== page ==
Ask A Vet: Could My Cat Be In Pain?
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  • Post published:13/04/2021
  • Post last modified:13/04/2021

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Cats are notoriously difficult to assess for pain because of their specific tendency to hide weakness of any kind. Cat owners and veterinarians alike want to know more about telling if a cat is in pain. A new study recently published in PLoS ONE ¹looked at the signs of pain in cats. The researchers gathered experts from all fields of feline medicine and compiled a list of symptoms that might indicate pain, both chronic lower level pain and acute intense pain.
After much discussion, many of the signs were decided to be sufficient to indicate pain. There was distinction between acute pain and chronic long-term pain and some of the signs were associated with both. Below is a list of some of the signs that they felt indicate feline pain.

–Lameness (limping on a specific limb)

–Difficulty jumping (you might not notice that your cat has changed her favorite resting place to one that does not require jumping or climbing, but it could be meaningful)

–Abnormal gait (This might be an asymmetrical way of walking or running or a lameness on more than one limb)

–Reluctance to move

–Reaction to palpation or touch (This would be if your cat flinches or reacts when you touch her in places that she has historically enjoyed or tolerated)

–Hiding (You might notice that your cat is not around as much as before or has chosen favorite places under beds or in closets)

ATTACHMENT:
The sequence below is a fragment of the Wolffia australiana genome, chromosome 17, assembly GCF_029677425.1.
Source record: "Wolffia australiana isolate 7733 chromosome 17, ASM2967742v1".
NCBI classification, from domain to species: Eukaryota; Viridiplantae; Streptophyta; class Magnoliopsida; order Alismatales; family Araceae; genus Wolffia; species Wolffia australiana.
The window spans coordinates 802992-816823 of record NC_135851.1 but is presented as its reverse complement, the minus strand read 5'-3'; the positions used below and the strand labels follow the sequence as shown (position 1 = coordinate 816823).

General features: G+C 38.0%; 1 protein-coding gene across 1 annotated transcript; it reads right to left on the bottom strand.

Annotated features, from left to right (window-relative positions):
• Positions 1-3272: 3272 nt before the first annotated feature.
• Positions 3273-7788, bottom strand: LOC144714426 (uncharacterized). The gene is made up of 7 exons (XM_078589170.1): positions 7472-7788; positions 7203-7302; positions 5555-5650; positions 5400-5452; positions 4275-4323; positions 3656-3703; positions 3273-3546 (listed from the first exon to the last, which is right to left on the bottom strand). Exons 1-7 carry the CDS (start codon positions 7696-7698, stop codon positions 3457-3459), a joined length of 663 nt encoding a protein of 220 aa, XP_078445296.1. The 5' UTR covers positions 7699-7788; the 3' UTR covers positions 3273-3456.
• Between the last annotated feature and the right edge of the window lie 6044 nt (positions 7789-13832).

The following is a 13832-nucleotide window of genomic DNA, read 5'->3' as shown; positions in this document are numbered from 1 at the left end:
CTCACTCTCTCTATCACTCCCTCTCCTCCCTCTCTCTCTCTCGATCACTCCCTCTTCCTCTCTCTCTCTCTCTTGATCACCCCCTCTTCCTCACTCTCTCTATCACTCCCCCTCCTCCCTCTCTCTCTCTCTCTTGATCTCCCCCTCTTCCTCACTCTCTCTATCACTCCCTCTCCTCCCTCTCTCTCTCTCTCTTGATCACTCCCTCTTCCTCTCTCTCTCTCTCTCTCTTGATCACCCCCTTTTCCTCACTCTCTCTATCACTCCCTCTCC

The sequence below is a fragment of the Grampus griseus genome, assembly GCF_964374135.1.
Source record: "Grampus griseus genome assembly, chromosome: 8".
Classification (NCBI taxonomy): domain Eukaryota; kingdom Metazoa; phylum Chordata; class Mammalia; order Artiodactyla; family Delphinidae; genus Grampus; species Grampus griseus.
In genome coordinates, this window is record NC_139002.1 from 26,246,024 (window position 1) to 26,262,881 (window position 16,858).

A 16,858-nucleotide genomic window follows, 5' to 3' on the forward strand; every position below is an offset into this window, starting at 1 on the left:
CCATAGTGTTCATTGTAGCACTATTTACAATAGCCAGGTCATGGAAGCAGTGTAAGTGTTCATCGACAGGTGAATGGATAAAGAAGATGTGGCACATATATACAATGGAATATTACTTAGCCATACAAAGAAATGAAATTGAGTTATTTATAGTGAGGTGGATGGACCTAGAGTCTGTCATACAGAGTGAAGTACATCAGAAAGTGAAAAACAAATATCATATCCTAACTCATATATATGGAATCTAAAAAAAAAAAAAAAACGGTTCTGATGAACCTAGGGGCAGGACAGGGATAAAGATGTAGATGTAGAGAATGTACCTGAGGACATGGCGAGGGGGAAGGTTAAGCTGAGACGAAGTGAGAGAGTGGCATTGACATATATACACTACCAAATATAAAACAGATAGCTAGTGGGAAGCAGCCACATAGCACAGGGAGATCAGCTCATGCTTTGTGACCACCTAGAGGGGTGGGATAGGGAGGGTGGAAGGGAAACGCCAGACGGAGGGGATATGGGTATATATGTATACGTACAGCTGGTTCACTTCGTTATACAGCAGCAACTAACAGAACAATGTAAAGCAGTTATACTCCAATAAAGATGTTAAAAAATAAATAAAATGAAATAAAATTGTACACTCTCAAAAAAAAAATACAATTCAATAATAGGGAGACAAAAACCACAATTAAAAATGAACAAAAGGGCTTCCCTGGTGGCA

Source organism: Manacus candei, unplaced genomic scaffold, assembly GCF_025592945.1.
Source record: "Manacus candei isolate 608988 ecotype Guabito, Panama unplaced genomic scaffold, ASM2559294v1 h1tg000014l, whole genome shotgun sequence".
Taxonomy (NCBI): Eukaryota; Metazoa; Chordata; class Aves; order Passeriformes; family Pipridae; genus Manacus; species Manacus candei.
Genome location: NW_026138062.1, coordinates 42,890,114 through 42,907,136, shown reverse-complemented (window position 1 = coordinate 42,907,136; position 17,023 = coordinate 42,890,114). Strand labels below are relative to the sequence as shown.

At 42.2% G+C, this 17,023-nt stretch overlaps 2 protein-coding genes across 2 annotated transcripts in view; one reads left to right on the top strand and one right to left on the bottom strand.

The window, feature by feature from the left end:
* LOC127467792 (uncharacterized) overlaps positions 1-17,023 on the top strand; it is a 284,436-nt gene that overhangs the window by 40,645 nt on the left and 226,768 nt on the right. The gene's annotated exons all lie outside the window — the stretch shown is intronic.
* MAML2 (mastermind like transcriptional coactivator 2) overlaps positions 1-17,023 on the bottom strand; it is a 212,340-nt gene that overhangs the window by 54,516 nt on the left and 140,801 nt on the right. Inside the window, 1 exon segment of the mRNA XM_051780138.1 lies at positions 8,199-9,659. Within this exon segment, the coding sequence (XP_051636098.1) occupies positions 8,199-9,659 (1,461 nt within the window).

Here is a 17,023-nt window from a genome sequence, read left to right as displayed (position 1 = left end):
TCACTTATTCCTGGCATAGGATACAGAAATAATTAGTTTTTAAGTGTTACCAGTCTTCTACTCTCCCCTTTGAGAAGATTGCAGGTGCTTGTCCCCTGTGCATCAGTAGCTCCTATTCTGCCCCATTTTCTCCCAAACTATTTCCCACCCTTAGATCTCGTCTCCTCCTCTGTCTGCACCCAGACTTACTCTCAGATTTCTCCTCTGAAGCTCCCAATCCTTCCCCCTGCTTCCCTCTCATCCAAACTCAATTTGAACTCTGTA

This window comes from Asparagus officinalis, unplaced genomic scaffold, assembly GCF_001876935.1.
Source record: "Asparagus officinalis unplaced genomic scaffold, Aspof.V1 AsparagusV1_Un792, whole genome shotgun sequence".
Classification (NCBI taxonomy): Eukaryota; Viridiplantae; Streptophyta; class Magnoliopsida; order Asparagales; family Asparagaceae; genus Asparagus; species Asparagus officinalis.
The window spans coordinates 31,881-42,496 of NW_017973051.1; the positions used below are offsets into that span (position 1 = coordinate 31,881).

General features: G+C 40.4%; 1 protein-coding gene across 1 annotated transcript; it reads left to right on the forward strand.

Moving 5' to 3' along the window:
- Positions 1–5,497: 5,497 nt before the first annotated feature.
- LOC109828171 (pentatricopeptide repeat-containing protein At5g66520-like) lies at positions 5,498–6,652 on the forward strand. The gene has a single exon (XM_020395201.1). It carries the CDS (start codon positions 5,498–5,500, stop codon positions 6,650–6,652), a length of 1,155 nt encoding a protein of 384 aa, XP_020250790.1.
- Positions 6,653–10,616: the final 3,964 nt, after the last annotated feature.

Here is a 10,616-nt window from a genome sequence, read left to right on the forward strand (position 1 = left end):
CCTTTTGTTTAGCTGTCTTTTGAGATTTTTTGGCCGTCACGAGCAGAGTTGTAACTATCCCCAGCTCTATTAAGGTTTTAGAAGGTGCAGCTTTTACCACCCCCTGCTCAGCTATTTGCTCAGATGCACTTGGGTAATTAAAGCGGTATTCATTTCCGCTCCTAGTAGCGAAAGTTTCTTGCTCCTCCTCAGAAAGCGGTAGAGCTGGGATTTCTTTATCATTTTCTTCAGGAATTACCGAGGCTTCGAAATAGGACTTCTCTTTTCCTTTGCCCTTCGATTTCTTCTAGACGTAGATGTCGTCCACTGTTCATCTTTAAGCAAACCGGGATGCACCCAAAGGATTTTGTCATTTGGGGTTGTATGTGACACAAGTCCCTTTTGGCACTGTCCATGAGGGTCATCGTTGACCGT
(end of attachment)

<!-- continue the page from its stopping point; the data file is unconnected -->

–Absence of grooming (Cats that are not grooming or are grooming poorly will have mats and their coat will look oily and unkempt instead of glossy)

–Decreased appetite (the ability to monitor a cat’s individual appetite is hard in multi-cat households, but is essential for cat caretakers to know for sure)

–Growling or groaning (vocalization is noticed more often for acute pain, but of course, any cat that cries out or growls may be in pain)

Some of the behaviors seem intuitive, like lameness, activity decrease, hiding and growling. Blepharospasm, (which is squinting or excessive blinking) was considered a reliable indicator for both acute and chronic low-level pain, but is typically associated with eye disease. Some of the behaviors are more subtle, like difficulty jumping reluctance to move, decreased grooming or a change in feeding behavior.
An intimate awareness of your cat’s demeanor when she’s normal is essential in assessing these. A cat owner’s role is extremely critical in these cases. It is also important for veterinarians to be sensitized to the subtle and variety in the manifestations of pain, even without prior knowledge of the feline patient, so this investigation was a vital one.
It is important to note that there is no one sign that reliably indicates pain, acute or chronic, for every cat. It is when multiple signs are noticed that the chances your cat is in pain become greater. If you notice any of these or even more importantly more than one of these signs, be sure to alert your veterinary team. We have protocols to address pain for cats and it is important that no cat suffers in silence.

1. Behavioural Signs of Pain in Cats: An Expert Consensus. PLoS One. 2016 Feb 24;11(2):e0150040. doi: 10.1371/journal.pone.0150040. eCollection 2016.Merola I1, Mills DS1.


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